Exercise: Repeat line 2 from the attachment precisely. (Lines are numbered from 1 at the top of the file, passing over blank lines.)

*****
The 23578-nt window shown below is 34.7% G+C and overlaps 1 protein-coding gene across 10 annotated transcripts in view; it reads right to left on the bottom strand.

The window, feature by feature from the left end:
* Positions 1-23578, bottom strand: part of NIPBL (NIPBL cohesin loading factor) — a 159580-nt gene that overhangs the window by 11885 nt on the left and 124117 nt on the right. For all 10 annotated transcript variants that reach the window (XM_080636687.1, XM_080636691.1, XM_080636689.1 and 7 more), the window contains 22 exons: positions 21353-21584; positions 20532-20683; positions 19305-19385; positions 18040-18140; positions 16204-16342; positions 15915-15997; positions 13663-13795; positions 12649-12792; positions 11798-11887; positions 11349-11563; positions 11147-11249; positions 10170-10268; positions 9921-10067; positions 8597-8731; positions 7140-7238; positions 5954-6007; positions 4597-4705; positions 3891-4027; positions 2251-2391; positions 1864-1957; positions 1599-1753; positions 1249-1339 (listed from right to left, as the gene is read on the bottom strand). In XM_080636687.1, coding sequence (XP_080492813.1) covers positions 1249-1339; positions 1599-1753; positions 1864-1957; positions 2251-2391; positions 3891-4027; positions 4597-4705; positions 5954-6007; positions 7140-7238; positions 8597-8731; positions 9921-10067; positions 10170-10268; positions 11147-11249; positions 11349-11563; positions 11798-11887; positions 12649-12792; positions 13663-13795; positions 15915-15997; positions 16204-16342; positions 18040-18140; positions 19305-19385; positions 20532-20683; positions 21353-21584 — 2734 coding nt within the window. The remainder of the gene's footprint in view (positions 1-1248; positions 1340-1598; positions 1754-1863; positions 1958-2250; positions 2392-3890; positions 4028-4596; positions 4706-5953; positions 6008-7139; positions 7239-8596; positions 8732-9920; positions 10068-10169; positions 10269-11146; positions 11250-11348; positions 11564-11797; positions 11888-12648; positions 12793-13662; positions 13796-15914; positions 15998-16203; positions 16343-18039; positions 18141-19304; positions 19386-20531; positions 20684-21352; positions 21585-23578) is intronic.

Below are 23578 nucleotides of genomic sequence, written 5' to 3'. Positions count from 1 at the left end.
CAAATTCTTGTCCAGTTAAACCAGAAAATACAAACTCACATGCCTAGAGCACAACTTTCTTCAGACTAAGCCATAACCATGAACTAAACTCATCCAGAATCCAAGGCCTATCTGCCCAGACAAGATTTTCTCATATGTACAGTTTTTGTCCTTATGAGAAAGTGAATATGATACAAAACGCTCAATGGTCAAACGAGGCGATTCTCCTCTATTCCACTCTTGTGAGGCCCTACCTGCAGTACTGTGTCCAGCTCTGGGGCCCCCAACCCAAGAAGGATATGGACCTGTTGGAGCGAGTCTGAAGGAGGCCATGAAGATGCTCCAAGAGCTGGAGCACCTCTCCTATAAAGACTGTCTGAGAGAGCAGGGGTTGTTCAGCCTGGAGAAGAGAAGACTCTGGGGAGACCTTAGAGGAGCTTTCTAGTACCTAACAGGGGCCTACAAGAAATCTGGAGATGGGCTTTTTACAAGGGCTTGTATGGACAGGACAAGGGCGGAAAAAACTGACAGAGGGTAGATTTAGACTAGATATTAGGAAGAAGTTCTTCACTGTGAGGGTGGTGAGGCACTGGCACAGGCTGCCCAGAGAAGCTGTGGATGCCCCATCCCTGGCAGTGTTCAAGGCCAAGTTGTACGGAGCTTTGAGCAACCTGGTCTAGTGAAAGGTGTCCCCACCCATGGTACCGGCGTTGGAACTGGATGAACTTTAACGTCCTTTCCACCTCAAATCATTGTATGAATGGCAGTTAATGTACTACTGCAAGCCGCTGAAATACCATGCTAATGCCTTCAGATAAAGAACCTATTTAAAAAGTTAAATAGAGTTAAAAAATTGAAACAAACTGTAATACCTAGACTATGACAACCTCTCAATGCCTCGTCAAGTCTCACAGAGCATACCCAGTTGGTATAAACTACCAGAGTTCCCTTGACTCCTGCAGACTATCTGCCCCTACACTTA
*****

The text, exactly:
The window, feature by feature from the left end: